My Department has also provided storage space at depots in Dungannon and Craigavon for use as required by the Southern Health & Social Care Trust. This has freed up much needed space in Craigavon Area Hospital and provides a local secure and accessible facility for daily transfer of supplies.
A further approach for storage space in the Greater Belfast area has been received from our health service colleagues and we will do whatever we possibly can to assist in meeting their needs.
I have provided access to free parking at Crumlin Road Gaol for health care workers based at the Mater Hospital, and from last Friday, I also opened up access to the site at the Gaol for Belfast Health and Social Care Trust to facilitate decontamination of ambulances and disposal of contaminated PPE material.
I want to put on record my appreciation to all of the staff in my Department from the beginning of crisis have worked tirelessly to find solutions to the new challenges this virus presents.
We are all in this together and in my Department we will continue to do all I can to support the work of Minister Swann and our health care heroes as they put their lives on the line to save ours.
Mr Principal Deputy Speaker, in closing, there is no doubt that these are incredibly challenging times. Sadly, it is likely that the days ahead will be even more difficult. However we must continue to work together and support each other to ensure we continue to deliver for all of those who rely on our public services.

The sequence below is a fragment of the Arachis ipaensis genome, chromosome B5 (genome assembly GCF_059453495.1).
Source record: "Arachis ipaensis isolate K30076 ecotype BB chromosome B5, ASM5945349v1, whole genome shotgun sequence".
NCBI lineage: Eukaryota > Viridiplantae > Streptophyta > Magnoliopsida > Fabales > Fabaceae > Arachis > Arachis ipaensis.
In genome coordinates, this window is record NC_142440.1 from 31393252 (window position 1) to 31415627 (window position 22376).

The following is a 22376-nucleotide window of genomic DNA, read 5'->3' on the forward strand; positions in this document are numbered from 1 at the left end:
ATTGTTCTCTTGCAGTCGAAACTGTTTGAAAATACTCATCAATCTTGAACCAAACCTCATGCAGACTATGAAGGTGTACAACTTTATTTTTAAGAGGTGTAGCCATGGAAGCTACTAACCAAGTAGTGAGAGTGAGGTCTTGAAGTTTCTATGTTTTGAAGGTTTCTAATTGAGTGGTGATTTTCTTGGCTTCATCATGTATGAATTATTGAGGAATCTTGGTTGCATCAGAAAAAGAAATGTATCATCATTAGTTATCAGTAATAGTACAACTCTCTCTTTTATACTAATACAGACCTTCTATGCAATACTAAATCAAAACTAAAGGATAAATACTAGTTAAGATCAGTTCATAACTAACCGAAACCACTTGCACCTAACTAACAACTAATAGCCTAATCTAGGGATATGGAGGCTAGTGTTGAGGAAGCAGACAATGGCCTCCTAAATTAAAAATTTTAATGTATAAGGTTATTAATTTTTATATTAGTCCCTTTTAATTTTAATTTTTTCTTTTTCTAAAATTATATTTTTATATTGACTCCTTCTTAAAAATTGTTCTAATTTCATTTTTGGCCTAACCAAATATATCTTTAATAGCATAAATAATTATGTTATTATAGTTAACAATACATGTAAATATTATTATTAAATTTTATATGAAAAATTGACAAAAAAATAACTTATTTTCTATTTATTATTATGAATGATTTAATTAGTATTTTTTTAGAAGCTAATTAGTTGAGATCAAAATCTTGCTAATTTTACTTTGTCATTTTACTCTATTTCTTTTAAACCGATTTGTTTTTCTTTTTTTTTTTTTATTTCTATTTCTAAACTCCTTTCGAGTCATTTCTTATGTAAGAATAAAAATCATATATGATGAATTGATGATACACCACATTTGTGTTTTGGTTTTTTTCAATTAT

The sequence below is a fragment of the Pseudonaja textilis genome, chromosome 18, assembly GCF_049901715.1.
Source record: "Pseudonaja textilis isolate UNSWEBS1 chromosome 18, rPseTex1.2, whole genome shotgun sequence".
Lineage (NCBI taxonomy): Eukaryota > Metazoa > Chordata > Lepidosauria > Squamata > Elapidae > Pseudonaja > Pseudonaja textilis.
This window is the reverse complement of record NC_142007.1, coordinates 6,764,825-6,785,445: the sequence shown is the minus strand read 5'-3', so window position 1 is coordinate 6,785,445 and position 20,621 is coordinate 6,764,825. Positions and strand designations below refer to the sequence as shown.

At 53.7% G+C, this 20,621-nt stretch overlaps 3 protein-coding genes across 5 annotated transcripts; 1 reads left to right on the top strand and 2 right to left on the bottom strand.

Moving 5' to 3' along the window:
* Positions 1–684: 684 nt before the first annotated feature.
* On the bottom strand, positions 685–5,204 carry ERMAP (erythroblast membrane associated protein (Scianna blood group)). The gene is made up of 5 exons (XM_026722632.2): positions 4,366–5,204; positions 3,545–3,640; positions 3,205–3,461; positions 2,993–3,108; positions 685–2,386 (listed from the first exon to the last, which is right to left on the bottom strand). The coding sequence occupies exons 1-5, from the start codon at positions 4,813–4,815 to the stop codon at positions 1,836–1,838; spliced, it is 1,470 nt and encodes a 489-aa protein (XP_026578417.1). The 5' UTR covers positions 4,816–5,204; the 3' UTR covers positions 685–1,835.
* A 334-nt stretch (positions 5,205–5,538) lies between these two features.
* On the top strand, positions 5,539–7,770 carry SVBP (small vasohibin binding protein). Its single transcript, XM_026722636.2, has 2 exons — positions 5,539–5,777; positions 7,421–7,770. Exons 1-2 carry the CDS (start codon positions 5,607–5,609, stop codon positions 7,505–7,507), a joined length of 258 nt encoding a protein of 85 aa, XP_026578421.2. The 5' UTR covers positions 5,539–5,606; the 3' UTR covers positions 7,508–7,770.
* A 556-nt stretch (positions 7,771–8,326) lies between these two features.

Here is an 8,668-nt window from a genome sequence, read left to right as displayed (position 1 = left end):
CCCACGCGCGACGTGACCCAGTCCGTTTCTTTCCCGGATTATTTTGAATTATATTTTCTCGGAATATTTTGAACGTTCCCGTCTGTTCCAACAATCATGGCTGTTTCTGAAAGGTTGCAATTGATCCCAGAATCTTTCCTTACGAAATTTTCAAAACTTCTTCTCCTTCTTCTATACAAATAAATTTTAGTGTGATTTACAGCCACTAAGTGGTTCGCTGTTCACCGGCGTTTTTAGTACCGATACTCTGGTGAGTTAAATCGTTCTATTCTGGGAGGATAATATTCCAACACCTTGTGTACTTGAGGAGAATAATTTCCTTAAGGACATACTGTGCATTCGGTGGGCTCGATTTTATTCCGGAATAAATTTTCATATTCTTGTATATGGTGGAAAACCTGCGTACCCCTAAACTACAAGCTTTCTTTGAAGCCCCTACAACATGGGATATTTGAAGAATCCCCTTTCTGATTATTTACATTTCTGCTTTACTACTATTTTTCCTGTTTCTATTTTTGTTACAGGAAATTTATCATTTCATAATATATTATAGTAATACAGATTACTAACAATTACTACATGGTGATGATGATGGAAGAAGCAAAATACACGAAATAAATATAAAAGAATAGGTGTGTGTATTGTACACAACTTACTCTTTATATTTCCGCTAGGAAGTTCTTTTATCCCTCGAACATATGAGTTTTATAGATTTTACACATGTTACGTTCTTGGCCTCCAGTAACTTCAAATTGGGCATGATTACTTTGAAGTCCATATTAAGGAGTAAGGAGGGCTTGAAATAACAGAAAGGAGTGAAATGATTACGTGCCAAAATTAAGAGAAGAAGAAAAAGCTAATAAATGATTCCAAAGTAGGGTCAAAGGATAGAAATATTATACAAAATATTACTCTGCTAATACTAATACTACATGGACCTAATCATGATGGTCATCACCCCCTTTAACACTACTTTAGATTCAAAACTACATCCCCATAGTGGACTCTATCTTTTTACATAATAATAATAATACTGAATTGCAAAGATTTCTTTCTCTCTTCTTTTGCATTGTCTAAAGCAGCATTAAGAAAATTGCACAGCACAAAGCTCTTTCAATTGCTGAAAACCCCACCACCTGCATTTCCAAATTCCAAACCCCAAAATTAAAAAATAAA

Together we can get through this and never before has the message been so clear to the people of Northern Ireland to stick together, while staying apart. My message Mr Deputy Speaker to everyone at home – is that all of us can and we must play our part.
The advice is clear, stay at home to save lives.
Looking out for each other, we will get through this, we will recover from it and we will be stronger as one community from it.
Notes to editors:
- Health advice and information on government services is available at: www.publichealth.hscni.net/news/covid-19-coronavirus and www.nidirect.gov.uk/coronavirus
- All media queries should be directed to the Department for Infrastructure Press Office at firstname.lastname@example.org Out of hours please contact the duty press officer on 028 9037 8110.
- Follow the Department on Twitter @deptinfra and on Facebook @DepartmentforInfrastructure